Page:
With a disposable razor, it's the extraction of petroleum for a plastic handle, burning coal to smelt the iron for the blades, and a greatly increased transport cost (both to the store and to the landfill) due to the large number of units required throughout a lifetime. Though the units required for the electric are fewer, the impact of each is much greater, particularly if it utilizes a battery. Ditto for the electric drill.  Ever seen China's special rare-earth-metals dumping grounds? Or how about their air? Chinese manufacturing isn't just cheap because of lower labor costs, it's cheap because they've decided to sacrifice their country (and planet) for present day prosperity. Their pollution doesn't stay in China, either.  Check out what we recently discovered in our west coast forests.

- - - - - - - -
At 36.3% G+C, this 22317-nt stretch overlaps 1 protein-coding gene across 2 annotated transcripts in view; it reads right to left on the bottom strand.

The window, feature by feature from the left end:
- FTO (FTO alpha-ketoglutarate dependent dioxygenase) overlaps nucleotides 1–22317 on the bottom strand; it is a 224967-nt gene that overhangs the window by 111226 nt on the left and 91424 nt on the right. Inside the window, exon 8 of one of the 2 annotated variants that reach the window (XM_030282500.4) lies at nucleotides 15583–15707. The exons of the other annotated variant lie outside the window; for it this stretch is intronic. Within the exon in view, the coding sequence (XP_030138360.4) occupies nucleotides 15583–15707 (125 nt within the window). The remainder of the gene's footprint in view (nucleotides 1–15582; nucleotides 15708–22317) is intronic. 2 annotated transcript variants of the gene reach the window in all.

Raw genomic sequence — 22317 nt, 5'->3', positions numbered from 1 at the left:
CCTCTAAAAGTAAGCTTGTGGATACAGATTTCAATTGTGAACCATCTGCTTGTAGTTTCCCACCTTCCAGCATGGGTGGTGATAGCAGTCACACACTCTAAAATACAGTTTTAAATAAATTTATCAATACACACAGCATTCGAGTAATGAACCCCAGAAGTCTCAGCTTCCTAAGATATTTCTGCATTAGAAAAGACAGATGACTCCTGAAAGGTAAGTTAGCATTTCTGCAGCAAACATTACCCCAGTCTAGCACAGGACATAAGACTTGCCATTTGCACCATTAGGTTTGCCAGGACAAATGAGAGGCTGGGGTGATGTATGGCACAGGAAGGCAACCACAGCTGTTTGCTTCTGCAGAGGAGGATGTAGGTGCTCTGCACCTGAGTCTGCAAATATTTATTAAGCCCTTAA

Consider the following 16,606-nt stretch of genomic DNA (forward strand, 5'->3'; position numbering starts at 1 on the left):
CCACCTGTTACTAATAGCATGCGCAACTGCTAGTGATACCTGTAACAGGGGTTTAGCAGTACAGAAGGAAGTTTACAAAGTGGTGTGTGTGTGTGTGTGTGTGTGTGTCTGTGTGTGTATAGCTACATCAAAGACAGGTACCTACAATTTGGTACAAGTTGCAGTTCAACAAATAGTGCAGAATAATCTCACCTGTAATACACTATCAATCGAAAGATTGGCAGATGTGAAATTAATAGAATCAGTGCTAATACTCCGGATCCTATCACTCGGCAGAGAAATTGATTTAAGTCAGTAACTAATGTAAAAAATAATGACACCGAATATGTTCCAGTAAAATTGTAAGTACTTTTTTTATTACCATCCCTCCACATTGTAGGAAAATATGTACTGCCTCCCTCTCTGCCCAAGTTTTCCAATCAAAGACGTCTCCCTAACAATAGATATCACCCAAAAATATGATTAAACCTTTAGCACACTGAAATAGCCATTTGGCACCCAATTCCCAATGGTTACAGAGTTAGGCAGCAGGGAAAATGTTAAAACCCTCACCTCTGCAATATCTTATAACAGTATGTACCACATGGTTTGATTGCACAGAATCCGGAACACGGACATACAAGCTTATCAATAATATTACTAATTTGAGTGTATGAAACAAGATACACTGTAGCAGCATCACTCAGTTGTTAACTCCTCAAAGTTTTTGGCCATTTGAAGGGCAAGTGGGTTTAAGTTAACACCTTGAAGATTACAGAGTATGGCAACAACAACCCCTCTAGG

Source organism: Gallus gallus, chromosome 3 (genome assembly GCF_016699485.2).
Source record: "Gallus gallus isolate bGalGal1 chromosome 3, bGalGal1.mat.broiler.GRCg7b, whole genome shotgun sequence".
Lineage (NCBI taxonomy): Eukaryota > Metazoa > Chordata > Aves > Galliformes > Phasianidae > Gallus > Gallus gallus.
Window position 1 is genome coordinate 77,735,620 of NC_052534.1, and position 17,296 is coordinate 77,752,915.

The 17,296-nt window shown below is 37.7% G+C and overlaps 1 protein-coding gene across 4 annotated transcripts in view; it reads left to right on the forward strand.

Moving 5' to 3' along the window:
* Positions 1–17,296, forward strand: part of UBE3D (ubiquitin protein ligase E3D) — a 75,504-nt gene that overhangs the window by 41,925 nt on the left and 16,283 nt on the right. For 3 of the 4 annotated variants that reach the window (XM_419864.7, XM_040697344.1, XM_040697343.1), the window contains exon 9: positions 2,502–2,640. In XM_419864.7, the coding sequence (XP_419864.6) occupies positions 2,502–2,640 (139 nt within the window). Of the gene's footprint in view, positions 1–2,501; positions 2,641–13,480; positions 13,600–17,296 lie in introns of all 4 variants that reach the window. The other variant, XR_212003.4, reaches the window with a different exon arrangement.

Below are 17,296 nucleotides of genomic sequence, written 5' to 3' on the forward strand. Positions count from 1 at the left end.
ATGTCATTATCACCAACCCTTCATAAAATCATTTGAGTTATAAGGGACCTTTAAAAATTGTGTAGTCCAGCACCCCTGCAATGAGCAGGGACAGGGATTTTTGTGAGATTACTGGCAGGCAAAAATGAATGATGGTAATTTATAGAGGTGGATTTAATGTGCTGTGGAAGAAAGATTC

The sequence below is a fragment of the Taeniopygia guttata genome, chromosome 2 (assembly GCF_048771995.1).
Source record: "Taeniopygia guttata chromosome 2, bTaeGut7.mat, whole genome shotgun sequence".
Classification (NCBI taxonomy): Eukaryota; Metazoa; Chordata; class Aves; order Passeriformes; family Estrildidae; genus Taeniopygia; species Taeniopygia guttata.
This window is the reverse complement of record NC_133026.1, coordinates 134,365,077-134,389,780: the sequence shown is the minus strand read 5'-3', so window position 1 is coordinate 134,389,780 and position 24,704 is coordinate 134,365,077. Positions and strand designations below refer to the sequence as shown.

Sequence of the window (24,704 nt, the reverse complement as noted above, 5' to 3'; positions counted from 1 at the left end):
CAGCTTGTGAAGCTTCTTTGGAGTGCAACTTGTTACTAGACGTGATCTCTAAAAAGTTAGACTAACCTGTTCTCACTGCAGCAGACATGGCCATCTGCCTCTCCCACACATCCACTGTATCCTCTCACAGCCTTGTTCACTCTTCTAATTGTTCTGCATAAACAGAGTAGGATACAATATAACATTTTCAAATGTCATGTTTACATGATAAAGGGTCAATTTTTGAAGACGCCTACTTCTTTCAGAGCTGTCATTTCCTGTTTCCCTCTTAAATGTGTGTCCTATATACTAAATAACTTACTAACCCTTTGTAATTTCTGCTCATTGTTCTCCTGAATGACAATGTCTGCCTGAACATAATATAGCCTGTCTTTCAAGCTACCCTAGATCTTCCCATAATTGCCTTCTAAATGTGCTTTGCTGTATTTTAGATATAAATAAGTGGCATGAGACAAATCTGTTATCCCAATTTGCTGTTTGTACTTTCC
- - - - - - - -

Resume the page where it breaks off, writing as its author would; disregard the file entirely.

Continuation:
Older tools were made in and for a world where energy was more expensive and thus used more sparingly, which is exactly the world we're returning to whether we like it or not. It's the reason they were made to last, rather than to catch your eye with their bright colored plastic. Perhaps best of all is the satisfaction of holding a well worn tool that you can pass along to future generations instead of tossing in the garbage when you're done with it.

Thursday, October 15, 2015

Once your entire life is outsourced, you're dead.

The trend over the last century or two has certainly been one towards outsourcing. I'm not talking outsourcing in terms of corporations moving jobs offshore, but rather in terms of personal tasks -- the things we used to do before anyone knew what a job was. The vast majority of us have outsourced the production of our food, clothing, shelter, entertainment, childcare, education, and a myriad of other activities which our ancestors handled on a regular basis.